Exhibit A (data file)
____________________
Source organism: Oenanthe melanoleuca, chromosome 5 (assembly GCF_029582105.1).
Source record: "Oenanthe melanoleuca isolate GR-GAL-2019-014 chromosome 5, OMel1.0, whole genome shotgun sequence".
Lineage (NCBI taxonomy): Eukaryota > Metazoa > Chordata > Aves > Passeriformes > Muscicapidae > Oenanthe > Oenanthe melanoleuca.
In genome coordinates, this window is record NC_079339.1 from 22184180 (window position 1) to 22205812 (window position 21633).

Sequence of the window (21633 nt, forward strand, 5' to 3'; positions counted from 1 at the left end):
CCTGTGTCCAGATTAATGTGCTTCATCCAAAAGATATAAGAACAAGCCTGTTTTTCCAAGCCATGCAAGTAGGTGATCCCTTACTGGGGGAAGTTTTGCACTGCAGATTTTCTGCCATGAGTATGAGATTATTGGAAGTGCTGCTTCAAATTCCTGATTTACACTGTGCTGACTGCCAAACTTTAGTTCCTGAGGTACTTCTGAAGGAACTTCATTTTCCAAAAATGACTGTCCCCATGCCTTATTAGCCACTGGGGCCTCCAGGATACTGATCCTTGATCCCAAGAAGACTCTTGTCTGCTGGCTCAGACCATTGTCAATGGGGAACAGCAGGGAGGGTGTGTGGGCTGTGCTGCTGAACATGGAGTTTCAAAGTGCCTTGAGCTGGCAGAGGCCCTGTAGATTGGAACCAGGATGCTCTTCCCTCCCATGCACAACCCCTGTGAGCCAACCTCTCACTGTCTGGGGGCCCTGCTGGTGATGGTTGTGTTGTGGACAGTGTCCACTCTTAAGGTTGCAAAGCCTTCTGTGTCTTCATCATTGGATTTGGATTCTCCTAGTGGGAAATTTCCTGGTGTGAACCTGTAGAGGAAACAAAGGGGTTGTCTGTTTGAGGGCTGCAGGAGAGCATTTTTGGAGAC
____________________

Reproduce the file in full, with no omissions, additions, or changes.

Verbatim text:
Source organism: Oenanthe melanoleuca, chromosome 5 (assembly GCF_029582105.1).
Source record: "Oenanthe melanoleuca isolate GR-GAL-2019-014 chromosome 5, OMel1.0, whole genome shotgun sequence".
Lineage (NCBI taxonomy): Eukaryota > Metazoa > Chordata > Aves > Passeriformes > Muscicapidae > Oenanthe > Oenanthe melanoleuca.
In genome coordinates, this window is record NC_079339.1 from 22184180 (window position 1) to 22205812 (window position 21633).

Sequence of the window (21633 nt, forward strand, 5' to 3'; positions counted from 1 at the left end):
CCTGTGTCCAGATTAATGTGCTTCATCCAAAAGATATAAGAACAAGCCTGTTTTTCCAAGCCATGCAAGTAGGTGATCCCTTACTGGGGGAAGTTTTGCACTGCAGATTTTCTGCCATGAGTATGAGATTATTGGAAGTGCTGCTTCAAATTCCTGATTTACACTGTGCTGACTGCCAAACTTTAGTTCCTGAGGTACTTCTGAAGGAACTTCATTTTCCAAAAATGACTGTCCCCATGCCTTATTAGCCACTGGGGCCTCCAGGATACTGATCCTTGATCCCAAGAAGACTCTTGTCTGCTGGCTCAGACCATTGTCAATGGGGAACAGCAGGGAGGGTGTGTGGGCTGTGCTGCTGAACATGGAGTTTCAAAGTGCCTTGAGCTGGCAGAGGCCCTGTAGATTGGAACCAGGATGCTCTTCCCTCCCATGCACAACCCCTGTGAGCCAACCTCTCACTGTCTGGGGGCCCTGCTGGTGATGGTTGTGTTGTGGACAGTGTCCACTCTTAAGGTTGCAAAGCCTTCTGTGTCTTCATCATTGGATTTGGATTCTCCTAGTGGGAAATTTCCTGGTGTGAACCTGTAGAGGAAACAAAGGGGTTGTCTGTTTGAGGGCTGCAGGAGAGCATTTTTGGAGAC